People with little processing power, bandwidth or storage for their offerbot will have incentive to reveal their private preferences (by requesting a narrow set of offers from other offerbots to the costs of filtering them locally).

One solution for this might be the use of proxies, including onion routing.

Distributed Security

Aggregators offer a feudal model of security. That is, they take care of data security for us but at the cost of our privacy and the distortion of everything we care about.

Legal Intercept

An increasing number of governments have laws requiring that they can intercept. Other governments cannot be trusted with private data.

Illegal and immoral offers

Every communication technology is used to offer illegal and immoral goods and services, and offerbots will be no different. The question is whether we can do anything to limit the bad without breaking everything else.

Family controls and self-imposed limits

Children need protection from adult content. Some adults would like filters to limit their impulsive behaviors (e.g. gambling or porn).


Hosts must not access user data

If hosting offerbots will give hosts access to private data, bad actors will host offerbots and steal private data. Offerbots must not, therefore, give hosts access to that data.

Hosts may run malicious code

Hosts may claim to run trustworthy code but replace it with their own.



Centralized data centers have an enormous carbon footprint. Distributed hosting will be even worse.

Jack of all trades, master of none

Aggregators have enormous resources for optimizing their user experiences and


Undeclared distortions

Some celebrities recommend products without declaring that their endorsement was purchased. Some providers of offerbots will favour and/or exclude vendors from markets which they claim are neutral.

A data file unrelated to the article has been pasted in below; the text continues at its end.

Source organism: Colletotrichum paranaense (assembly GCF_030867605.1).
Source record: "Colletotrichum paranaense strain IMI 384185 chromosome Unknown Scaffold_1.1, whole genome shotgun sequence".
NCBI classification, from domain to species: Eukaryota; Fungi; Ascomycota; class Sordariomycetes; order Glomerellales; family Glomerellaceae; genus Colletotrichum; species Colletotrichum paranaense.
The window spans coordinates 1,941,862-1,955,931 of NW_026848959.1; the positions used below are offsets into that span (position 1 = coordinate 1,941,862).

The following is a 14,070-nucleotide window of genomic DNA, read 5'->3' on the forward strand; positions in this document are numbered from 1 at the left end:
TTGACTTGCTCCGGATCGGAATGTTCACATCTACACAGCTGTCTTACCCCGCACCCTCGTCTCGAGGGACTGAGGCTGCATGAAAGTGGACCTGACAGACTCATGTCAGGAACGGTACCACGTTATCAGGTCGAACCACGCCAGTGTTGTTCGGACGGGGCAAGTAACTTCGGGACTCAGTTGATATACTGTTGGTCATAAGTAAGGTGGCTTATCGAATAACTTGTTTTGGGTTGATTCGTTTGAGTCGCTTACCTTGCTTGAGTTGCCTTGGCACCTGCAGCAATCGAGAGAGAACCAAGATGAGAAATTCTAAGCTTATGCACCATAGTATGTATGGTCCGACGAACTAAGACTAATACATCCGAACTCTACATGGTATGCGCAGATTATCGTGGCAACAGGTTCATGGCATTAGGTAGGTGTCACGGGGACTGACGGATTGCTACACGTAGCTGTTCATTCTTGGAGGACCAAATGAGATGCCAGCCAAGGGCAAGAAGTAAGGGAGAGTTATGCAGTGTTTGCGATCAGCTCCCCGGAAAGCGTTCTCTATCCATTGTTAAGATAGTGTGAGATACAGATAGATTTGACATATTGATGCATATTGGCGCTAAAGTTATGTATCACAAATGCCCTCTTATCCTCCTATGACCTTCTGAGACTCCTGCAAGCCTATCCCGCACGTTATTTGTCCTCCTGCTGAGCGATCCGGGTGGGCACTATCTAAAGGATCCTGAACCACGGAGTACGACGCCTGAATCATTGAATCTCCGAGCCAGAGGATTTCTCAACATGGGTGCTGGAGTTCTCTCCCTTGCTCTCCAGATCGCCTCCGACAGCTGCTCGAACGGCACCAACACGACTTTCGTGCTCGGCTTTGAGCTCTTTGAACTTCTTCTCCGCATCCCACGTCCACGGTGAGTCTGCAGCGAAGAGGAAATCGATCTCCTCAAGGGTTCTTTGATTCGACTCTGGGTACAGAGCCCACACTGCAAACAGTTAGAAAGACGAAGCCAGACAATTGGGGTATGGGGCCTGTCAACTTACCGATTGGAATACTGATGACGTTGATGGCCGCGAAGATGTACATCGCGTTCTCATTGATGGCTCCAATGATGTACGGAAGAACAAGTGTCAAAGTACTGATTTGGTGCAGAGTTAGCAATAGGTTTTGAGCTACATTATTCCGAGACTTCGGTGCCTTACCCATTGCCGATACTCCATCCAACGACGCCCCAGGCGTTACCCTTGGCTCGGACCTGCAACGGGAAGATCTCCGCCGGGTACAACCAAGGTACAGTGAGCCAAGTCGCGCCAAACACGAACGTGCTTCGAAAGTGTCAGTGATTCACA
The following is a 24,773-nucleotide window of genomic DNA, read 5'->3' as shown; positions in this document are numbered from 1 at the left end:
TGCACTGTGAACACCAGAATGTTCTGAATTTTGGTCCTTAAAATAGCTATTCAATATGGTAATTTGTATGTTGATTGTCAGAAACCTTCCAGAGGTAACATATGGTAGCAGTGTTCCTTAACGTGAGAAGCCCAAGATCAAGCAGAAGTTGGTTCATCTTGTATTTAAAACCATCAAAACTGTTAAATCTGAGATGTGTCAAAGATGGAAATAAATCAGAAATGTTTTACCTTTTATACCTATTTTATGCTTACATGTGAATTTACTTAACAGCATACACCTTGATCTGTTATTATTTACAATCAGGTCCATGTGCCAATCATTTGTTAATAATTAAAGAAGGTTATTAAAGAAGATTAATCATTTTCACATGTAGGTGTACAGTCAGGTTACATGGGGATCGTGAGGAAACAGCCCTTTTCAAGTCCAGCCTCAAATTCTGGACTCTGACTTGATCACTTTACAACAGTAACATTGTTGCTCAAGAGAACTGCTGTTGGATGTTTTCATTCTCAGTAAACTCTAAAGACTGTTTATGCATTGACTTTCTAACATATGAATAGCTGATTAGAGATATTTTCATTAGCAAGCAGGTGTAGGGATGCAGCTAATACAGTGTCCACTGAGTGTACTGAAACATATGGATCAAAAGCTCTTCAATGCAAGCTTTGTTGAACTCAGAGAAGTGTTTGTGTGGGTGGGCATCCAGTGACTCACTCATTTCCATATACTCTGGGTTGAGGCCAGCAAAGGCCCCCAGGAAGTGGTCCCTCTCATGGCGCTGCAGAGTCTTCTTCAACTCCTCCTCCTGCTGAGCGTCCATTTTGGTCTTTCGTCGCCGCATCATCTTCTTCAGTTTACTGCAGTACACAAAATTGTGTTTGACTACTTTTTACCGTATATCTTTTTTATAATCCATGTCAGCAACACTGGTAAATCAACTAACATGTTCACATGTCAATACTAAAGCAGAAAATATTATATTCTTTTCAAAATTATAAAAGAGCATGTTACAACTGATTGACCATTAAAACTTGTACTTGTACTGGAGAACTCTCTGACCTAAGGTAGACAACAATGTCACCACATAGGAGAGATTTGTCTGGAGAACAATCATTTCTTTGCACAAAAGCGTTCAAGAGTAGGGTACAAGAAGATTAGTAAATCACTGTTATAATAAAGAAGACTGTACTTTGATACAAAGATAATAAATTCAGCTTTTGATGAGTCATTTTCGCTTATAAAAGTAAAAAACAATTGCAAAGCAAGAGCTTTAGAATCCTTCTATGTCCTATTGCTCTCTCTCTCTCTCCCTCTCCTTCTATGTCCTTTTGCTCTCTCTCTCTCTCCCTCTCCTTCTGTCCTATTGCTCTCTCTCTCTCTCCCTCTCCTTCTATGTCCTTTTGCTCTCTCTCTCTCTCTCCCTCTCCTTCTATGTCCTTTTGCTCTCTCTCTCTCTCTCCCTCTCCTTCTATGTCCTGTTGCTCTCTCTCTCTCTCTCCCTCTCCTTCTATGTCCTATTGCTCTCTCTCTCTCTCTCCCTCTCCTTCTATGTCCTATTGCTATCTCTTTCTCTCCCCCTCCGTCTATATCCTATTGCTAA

Verifying identity

We will need to assess the trustworthiness of third party verification systems.

[To be written up]

[This items are not less important, I merely haven’t written them yet and then prioritized them in the document … ]

Trusting unknown parties

Costly signals


Networks of trust

Reputation systems are broken.


We currently choose to give away our privacy because we need external offer processing (and the only form of external offer processing made available by aggregators is one in which we must surrender our privacy).

That said, there are still privacy concerns with offerbots.

Firstly, privacy requires that we do not reveal our preferences to other parties which, in turn, has a real cost in terms of processing power, bandwidth and storage. Consider, for instance, that we need to buy a specific medication from a pharmacy. We could send our offerbot to ask their offerbot whether they have that specific item in stock, but doing so reveals something about us (that we, or someone close to us, needs that medication). The alternative is to obfuscate our request by sending our offerbot to asking for all or many of their offers, but this costs processing power, bandwidth and storage, all of which cost real money. People with less money, therefore, will have incentive to reduce their levels of privacy.

Secondly, there can probably be no implicit or enforceable agreement between parties who own offerbots. Certainly there is the law, but it would be difficult to identify cases of offerbot owners selling data about the offers requested from other parties. Worse, it’s entirely possible that the makers of an offerbot might do this without the knowledge of the owner.

There is a clear trade-off between processing power and privacy in that

  • privacy versus processing power (asking for something precise saves processing power but reveals your demand)
  • privacy in asking for embarrassing things from the wrong people (e.g. HIV meds from work colleagues’ OfferBots, which may log your request)
  • privacy onion routing
  • privacy – agreements, third parties, etc.
  • Energy usage (distributed rather than centralised)
  •  Regulations – Lawful intercept versus privacy, content regulations (e.g. removal of violent videos, copyright, etc.), protecting individuals from hosts
  •  world-class execution – solving the chicken and egg in every market.
  • feedback loops – strong feedback loops drive participation but homogenize activity. How can we facilitate many (weaker) feedback loops?
  • diverse markets may not be thick (not many participants).
  • identity verification and trustworthiness
  • safety without centralised curation, filtering, boundary-setting, etc.